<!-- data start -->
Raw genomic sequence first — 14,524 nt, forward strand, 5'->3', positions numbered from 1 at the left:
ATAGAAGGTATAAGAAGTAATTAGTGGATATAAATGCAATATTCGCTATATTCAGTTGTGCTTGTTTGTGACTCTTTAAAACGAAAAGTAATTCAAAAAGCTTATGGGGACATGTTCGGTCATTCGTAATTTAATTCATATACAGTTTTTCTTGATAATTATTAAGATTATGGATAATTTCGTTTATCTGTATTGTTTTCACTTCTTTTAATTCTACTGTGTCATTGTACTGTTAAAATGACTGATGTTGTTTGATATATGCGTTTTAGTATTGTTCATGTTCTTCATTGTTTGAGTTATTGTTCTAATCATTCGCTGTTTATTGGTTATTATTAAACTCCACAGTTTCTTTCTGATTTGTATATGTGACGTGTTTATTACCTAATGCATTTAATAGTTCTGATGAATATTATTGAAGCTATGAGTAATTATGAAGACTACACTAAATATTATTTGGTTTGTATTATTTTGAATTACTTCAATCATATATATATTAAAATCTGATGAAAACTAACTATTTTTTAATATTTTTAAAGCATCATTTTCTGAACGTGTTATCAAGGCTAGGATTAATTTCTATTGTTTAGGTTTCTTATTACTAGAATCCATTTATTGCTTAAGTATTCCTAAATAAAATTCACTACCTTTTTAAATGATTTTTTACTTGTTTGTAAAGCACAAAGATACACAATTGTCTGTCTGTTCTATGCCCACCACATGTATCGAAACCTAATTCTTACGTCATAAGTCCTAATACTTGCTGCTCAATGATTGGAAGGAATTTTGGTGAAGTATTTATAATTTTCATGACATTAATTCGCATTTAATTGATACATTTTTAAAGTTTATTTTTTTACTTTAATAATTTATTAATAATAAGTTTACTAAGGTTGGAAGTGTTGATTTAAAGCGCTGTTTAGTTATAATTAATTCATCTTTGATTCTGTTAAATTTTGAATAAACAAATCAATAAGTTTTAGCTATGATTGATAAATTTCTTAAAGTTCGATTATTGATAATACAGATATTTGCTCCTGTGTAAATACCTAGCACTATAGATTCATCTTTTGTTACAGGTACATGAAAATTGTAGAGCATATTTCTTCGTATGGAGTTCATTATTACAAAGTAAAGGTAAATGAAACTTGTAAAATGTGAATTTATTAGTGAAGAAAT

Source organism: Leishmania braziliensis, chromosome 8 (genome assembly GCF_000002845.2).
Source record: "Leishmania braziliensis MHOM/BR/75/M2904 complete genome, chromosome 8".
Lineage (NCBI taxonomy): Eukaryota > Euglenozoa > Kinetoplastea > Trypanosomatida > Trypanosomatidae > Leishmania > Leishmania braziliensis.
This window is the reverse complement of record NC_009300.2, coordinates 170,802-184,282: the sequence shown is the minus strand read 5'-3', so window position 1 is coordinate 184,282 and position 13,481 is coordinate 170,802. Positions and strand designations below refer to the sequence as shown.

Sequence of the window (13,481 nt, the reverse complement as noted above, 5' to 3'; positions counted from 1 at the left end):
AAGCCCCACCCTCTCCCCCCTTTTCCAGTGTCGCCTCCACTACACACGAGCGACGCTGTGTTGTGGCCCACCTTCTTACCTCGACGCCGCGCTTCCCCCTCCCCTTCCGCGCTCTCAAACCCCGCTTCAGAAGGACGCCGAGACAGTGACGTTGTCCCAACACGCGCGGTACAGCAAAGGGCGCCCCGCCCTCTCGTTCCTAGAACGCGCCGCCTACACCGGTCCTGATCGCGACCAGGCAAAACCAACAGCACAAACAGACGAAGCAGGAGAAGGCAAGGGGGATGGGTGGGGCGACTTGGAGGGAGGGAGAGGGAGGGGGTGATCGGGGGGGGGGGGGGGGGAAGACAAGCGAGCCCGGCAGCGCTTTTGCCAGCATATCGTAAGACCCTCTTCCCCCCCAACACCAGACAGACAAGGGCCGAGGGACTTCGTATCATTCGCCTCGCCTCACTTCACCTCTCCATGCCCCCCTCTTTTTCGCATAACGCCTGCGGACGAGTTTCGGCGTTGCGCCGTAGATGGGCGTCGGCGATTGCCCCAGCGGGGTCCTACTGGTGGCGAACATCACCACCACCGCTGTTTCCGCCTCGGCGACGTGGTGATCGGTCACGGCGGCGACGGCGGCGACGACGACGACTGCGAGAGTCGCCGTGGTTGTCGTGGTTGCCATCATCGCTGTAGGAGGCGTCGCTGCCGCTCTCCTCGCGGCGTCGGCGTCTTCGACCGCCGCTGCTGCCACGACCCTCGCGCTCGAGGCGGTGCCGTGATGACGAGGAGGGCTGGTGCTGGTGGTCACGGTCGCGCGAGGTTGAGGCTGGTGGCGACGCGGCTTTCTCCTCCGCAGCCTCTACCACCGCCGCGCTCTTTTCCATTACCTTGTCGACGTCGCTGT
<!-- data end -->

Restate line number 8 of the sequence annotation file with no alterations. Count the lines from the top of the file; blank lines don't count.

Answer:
AAGCCCCACCCTCTCCCCCCTTTTCCAGTGTCGCCTCCACTACACACGAGCGACGCTGTGTTGTGGCCCACCTTCTTACCTCGACGCCGCGCTTCCCCCTCCCCTTCCGCGCTCTCAAACCCCGCTTCAGAAGGACGCCGAGACAGTGACGTTGTCCCAACACGCGCGGTACAGCAAAGGGCGCCCCGCCCTCTCGTTCCTAGAACGCGCCGCCTACACCGGTCCTGATCGCGACCAGGCAAAACCAACAGCACAAACAGACGAAGCAGGAGAAGGCAAGGGGGATGGGTGGGGCGACTTGGAGGGAGGGAGAGGGAGGGGGTGATCGGGGGGGGGGGGGGGGGAAGACAAGCGAGCCCGGCAGCGCTTTTGCCAGCATATCGTAAGACCCTCTTCCCCCCCAACACCAGACAGACAAGGGCCGAGGGACTTCGTATCATTCGCCTCGCCTCACTTCACCTCTCCATGCCCCCCTCTTTTTCGCATAACGCCTGCGGACGAGTTTCGGCGTTGCGCCGTAGATGGGCGTCGGCGATTGCCCCAGCGGGGTCCTACTGGTGGCGAACATCACCACCACCGCTGTTTCCGCCTCGGCGACGTGGTGATCGGTCACGGCGGCGACGGCGGCGACGACGACGACTGCGAGAGTCGCCGTGGTTGTCGTGGTTGCCATCATCGCTGTAGGAGGCGTCGCTGCCGCTCTCCTCGCGGCGTCGGCGTCTTCGACCGCCGCTGCTGCCACGACCCTCGCGCTCGAGGCGGTGCCGTGATGACGAGGAGGGCTGGTGCTGGTGGTCACGGTCGCGCGAGGTTGAGGCTGGTGGCGACGCGGCTTTCTCCTCCGCAGCCTCTACCACCGCCGCGCTCTTTTCCATTACCTTGTCGACGTCGCTGT